Andrew Selous: To ask the Secretary of State for Health whether the (a) Single Assessment Process and (b) Children’s Assessment Forum will be used by (i) Department for Work and Pensions staff in assessing benefit entitlement and (ii) local authorities in assessing eligibility for (A) RADAR keys and (B) blue badges; and if she will make a statement on steps taken to reduce form-filling required by patients. [91112]

Mr. Ivan Lewis [holding answer 18 September 2006): The single assessment process is used to determine an individual’s need for adult social care. It is not appropriate for assessing entitlement to state benefits, Royal Association for Disability and Rehabilitation (RADAR) keys or blue badges. Policy for children’s services rests with the Department for Education and Skills.

We welcome any initiative that seeks to reduce the burden of red tape, ensures that all collections of data are efficient and eliminates any duplication of effort.

Brain Tumours

Mr. Stewart Jackson: To ask the Secretary of State for Health how many patients in the Peterborough and Stamford NHS hospitals trust area have been diagnosed with brain tumours in each year since 2001; and if she will make a statement. [93158]

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Andy Burnham: The information requested is not held centrally.

Bucks Hospitals NHS Trust

Mr. Paul Goodman: To ask the Secretary of State for Health how many special severance payments have been made by Bucks Hospitals NHS Trust in each year since 2001. [95073]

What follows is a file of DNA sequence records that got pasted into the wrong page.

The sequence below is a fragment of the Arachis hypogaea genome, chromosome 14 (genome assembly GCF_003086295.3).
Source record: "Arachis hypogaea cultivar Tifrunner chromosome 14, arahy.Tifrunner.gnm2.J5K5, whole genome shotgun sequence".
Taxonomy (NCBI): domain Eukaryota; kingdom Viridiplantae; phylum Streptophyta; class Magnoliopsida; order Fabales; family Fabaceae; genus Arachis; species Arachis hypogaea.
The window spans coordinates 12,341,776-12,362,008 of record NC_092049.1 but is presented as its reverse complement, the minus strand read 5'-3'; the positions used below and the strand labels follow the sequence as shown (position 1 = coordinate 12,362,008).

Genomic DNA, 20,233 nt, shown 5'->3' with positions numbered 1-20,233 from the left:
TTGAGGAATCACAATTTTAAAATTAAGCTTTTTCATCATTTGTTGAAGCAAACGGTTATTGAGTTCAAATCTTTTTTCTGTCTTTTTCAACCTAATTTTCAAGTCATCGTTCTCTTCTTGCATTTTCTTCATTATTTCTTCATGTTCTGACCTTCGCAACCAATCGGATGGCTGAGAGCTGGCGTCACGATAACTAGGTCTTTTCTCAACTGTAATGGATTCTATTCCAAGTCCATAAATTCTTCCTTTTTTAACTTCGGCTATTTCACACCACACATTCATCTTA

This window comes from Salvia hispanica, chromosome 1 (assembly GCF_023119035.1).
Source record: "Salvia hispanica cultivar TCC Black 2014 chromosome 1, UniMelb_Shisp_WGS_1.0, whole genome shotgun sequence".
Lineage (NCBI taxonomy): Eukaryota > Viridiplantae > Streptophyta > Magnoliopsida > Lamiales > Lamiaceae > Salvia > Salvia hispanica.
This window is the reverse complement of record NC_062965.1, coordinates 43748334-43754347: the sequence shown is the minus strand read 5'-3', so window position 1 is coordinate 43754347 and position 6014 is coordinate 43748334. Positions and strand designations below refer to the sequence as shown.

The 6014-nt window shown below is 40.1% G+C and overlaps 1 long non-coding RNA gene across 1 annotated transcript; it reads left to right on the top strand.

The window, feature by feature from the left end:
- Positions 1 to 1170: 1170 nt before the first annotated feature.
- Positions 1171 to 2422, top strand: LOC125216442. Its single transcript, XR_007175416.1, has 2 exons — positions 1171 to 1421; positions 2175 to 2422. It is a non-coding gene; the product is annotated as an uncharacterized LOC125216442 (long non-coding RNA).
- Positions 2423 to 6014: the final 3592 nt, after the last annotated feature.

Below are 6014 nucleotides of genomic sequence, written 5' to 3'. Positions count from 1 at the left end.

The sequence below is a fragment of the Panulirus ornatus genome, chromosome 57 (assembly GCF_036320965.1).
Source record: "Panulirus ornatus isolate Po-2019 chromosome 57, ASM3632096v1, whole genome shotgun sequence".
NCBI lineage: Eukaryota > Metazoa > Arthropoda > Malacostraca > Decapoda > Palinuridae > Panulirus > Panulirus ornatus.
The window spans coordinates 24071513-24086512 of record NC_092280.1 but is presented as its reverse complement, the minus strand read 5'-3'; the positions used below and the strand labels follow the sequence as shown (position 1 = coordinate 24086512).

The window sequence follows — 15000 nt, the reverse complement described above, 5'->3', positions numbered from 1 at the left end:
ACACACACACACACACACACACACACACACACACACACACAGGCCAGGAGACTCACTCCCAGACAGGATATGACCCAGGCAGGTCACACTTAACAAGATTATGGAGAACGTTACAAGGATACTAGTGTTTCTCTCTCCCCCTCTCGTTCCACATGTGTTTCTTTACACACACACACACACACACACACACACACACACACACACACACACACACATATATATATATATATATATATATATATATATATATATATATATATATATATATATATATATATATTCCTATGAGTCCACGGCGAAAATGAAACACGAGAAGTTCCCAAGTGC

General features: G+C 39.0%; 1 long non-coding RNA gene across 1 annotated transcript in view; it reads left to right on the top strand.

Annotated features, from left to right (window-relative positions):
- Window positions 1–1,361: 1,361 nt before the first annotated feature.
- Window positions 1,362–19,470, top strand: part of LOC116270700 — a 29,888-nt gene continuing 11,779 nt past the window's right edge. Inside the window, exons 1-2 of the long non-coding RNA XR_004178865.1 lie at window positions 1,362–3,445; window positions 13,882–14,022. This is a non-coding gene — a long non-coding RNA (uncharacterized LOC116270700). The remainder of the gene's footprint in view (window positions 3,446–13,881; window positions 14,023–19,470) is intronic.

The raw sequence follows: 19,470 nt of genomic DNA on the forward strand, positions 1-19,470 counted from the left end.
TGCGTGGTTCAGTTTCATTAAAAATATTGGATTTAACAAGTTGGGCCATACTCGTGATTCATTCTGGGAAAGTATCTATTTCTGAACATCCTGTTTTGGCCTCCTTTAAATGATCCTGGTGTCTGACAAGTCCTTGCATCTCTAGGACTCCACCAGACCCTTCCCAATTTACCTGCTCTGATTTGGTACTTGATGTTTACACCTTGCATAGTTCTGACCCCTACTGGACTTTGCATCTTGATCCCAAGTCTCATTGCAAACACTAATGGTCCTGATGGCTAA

Ms Rosie Winterton: The information requested is not held centrally.

Carbon Copies

Mr. Hancock: To ask the Secretary of State for Health if she will issue guidance on the use of handwritten self-carbon copying forms for listing medication by name and dose in order to ensure legible prints are copied to (a) general practitioners, (b) patients and (c) other institutions; and if she will make a statement. [93375]

Andy Burnham: “A Vision for Pharmacy in the New NHS”, published in July 2003, advocated the strengthening of communication about patients’ medicines between hospitals, community pharmacists and general practitioners. The national health service national prescribing centre (NPC), as part of the sharing of best practice through the medicines management collaborative, has developed guidance concerning the timely and accurate sharing of information about patients’ medicines when patients are transferred between care settings. The guidance is available on the NPC website The method by which information is transferred is a matter for local decision. Trust chief pharmacists, primary care trusts, general practitioners and community pharmacists should work closely together in developing systems which best suit the needs of their local health communities.

External Consultants

Mr. Hunt: To ask the Secretary of State for Health what mechanisms her Department has put in place to ensure that external consultants follow high standards of transparency and consultation when undertaking work for the NHS. [92829]